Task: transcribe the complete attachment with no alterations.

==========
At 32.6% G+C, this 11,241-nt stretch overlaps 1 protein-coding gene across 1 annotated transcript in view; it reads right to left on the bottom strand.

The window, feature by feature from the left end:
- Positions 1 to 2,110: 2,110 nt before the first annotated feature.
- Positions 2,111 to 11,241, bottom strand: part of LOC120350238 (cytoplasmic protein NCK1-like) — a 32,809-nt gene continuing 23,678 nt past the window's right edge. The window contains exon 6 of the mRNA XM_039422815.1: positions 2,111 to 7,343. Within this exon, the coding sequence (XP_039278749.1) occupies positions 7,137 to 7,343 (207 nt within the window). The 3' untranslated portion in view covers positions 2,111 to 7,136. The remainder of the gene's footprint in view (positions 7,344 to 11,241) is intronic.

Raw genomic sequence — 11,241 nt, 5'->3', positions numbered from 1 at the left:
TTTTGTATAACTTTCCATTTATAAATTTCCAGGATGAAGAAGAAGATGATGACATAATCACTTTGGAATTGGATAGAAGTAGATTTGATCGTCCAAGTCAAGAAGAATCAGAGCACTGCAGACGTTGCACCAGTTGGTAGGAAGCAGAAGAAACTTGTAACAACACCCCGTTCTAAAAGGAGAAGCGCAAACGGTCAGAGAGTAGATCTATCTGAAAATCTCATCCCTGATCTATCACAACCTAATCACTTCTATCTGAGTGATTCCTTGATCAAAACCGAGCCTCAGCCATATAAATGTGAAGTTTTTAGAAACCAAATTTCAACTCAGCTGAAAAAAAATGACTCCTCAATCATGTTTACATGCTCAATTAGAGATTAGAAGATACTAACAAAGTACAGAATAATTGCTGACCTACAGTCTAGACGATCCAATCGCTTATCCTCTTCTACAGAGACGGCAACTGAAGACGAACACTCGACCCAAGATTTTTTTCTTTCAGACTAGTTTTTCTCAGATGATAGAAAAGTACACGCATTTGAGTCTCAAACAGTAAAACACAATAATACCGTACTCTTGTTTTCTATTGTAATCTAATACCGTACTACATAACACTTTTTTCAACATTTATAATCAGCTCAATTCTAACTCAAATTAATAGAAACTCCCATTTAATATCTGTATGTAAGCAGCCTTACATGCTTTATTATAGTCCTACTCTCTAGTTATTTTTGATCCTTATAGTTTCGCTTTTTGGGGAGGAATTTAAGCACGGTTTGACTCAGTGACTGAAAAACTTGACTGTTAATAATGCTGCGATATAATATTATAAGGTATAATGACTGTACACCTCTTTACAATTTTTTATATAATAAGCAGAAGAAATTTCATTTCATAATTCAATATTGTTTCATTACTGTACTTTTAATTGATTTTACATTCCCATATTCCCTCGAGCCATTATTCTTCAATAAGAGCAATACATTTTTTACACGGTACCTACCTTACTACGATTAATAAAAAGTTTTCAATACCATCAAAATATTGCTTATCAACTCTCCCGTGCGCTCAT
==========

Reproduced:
At 32.6% G+C, this 11,241-nt stretch overlaps 1 protein-coding gene across 1 annotated transcript in view; it reads right to left on the bottom strand.

The window, feature by feature from the left end:
- Positions 1 to 2,110: 2,110 nt before the first annotated feature.
- Positions 2,111 to 11,241, bottom strand: part of LOC120350238 (cytoplasmic protein NCK1-like) — a 32,809-nt gene continuing 23,678 nt past the window's right edge. The window contains exon 6 of the mRNA XM_039422815.1: positions 2,111 to 7,343. Within this exon, the coding sequence (XP_039278749.1) occupies positions 7,137 to 7,343 (207 nt within the window). The 3' untranslated portion in view covers positions 2,111 to 7,136. The remainder of the gene's footprint in view (positions 7,344 to 11,241) is intronic.

Raw genomic sequence — 11,241 nt, 5'->3', positions numbered from 1 at the left:
TTTTGTATAACTTTCCATTTATAAATTTCCAGGATGAAGAAGAAGATGATGACATAATCACTTTGGAATTGGATAGAAGTAGATTTGATCGTCCAAGTCAAGAAGAATCAGAGCACTGCAGACGTTGCACCAGTTGGTAGGAAGCAGAAGAAACTTGTAACAACACCCCGTTCTAAAAGGAGAAGCGCAAACGGTCAGAGAGTAGATCTATCTGAAAATCTCATCCCTGATCTATCACAACCTAATCACTTCTATCTGAGTGATTCCTTGATCAAAACCGAGCCTCAGCCATATAAATGTGAAGTTTTTAGAAACCAAATTTCAACTCAGCTGAAAAAAAATGACTCCTCAATCATGTTTACATGCTCAATTAGAGATTAGAAGATACTAACAAAGTACAGAATAATTGCTGACCTACAGTCTAGACGATCCAATCGCTTATCCTCTTCTACAGAGACGGCAACTGAAGACGAACACTCGACCCAAGATTTTTTTCTTTCAGACTAGTTTTTCTCAGATGATAGAAAAGTACACGCATTTGAGTCTCAAACAGTAAAACACAATAATACCGTACTCTTGTTTTCTATTGTAATCTAATACCGTACTACATAACACTTTTTTCAACATTTATAATCAGCTCAATTCTAACTCAAATTAATAGAAACTCCCATTTAATATCTGTATGTAAGCAGCCTTACATGCTTTATTATAGTCCTACTCTCTAGTTATTTTTGATCCTTATAGTTTCGCTTTTTGGGGAGGAATTTAAGCACGGTTTGACTCAGTGACTGAAAAACTTGACTGTTAATAATGCTGCGATATAATATTATAAGGTATAATGACTGTACACCTCTTTACAATTTTTTATATAATAAGCAGAAGAAATTTCATTTCATAATTCAATATTGTTTCATTACTGTACTTTTAATTGATTTTACATTCCCATATTCCCTCGAGCCATTATTCTTCAATAAGAGCAATACATTTTTTACACGGTACCTACCTTACTACGATTAATAAAAAGTTTTCAATACCATCAAAATATTGCTTATCAACTCTCCCGTGCGCTCAT